Review by SnakesOnaCrab

Reviewed: 02/08/07

Level 5 has discovered the most horrifying disease known to man, and her name is MIO.

Level 5 has become a pretty popular name in the RPG genre as of late. With the stellar Dark Cloud 2 and Dragon Quest VIII under their belt, it only makes sense to stay excited for their newest product, Rogue Galaxy. Unfortunately, it seems as if Level 5 went as far out of their way possible to make this game hard to enjoy.

The game’s opening is pretty basic and flat, but the introduction of some cute characters kept my spirits high. Jaster, the protagonist, has led a frustrated life under the rule of a heavily armed, though weak-willed galactic empire that occupies his sand covered planet, Rosa. However, when a couple of space-pirate hooligans mistake him for the galaxy’s greatest beast killer, Desert Claw, he is swept in an adventure spanning the limits of his imagination.

The gameplay of Rogue Galaxy is by the far the game’s best aspect. The enemy filled dungeons are large in size and vary in style. Though the level-designs are pretty dull, the amazing combat engine keeps every step and random encounter a blast. In your party of three fighters, you can swap between any character on the fly, but the AI manages to still be competent and aggressive so you won’t be baby-sitting them like you might during certain other action RPGs like the recent console Tales games.

The fighting system is always kept interesting thanks to the satisfying challenge and well done hack-and-slash gameplay. As one of eight unique characters, you’ll slash swords, fire guns and bows, or throw knives and hatchets in your quest. Along the way you’ll find a multitude of optional content such as insect battling tournaments and weapon mastering and mixing.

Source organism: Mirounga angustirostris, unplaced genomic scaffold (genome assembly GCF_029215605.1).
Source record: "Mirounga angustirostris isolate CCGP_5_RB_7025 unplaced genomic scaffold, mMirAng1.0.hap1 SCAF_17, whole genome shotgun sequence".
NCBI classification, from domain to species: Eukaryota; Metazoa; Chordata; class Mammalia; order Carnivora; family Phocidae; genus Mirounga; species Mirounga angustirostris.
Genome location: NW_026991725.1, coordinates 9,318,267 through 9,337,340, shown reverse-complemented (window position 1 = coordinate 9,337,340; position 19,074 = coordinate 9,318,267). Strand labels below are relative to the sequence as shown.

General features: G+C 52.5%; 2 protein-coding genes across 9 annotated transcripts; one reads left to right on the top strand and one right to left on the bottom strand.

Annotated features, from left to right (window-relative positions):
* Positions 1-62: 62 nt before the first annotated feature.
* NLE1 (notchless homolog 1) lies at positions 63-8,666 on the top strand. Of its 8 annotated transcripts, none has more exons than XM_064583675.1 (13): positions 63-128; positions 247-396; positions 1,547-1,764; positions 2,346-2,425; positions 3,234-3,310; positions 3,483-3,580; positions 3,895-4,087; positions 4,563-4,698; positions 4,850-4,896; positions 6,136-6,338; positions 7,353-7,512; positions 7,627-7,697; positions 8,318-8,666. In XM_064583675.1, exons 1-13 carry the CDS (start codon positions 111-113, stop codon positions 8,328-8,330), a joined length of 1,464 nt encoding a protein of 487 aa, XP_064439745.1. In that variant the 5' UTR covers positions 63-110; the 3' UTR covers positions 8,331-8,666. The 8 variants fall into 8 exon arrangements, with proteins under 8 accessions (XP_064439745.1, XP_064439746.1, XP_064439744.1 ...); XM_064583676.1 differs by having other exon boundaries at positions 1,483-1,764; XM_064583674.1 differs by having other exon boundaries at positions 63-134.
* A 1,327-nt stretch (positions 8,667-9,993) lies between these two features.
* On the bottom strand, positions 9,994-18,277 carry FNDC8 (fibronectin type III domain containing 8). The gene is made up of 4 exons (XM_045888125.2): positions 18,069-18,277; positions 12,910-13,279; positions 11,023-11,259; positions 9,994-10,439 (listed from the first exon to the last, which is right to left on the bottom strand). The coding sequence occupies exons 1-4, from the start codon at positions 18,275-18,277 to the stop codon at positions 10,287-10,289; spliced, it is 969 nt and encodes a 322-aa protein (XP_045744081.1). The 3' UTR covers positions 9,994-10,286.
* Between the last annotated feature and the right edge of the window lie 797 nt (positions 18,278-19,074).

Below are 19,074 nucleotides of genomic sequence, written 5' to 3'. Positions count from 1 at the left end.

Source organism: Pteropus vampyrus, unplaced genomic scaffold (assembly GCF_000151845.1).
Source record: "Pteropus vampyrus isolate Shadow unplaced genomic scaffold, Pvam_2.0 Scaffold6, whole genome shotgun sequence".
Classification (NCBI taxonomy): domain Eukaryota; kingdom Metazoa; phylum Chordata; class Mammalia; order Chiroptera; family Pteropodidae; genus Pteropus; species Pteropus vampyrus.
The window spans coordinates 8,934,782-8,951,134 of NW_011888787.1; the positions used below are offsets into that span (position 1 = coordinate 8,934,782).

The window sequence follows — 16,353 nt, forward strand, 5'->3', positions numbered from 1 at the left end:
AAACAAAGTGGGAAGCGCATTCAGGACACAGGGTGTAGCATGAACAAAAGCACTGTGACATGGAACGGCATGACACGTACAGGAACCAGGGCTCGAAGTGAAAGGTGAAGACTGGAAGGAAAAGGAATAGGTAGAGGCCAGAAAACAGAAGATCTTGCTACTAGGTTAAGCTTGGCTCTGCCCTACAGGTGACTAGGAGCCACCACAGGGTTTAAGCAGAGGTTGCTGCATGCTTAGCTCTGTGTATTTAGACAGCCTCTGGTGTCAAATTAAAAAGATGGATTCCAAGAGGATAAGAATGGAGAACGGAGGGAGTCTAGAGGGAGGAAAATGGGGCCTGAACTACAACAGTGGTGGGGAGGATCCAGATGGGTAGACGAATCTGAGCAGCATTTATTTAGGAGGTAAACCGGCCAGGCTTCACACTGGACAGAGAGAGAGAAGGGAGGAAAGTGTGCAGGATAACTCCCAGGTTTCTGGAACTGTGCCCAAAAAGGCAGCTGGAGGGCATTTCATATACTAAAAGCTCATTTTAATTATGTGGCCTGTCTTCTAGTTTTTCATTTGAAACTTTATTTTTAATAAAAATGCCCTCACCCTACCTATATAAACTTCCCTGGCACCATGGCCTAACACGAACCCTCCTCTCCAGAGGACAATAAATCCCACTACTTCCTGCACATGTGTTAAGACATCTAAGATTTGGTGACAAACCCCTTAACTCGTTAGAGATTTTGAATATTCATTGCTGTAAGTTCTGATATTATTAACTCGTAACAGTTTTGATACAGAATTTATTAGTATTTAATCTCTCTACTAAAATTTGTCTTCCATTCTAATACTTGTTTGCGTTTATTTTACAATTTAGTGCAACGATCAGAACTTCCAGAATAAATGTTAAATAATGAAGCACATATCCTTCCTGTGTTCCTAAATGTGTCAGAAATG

To keep your party of character up to par, Rogue Galaxy introduces the Revelation Board, which contains dozens of different skills and stat upgrades for each character. Each ability is learned by finding the needed items through victory rewards and shopping from various vendors located throughout the game. The highlight of these abilities lies in the limit-break like Burning Strikes which, through a sequence of precision button pressing, unleashes a combo of powerful attacks. RPG completionists should be kept busy with all of the skills to master for each character.

The graphics aren’t astonishing but still manage to be competent enough with little complaint. Though animations can be a bit rigid, the main character designs and impressive cel-shaded style mostly serve to keep the eye candy in good supply along with the highly impressive explosions and spell effects. Rogue Galaxy’s musical score is functional enough, but doesn’t do much to stand out. The voice-overs are often fitting and the actors are competent enough, but it’s a shame the script they have to work with is so unappealing.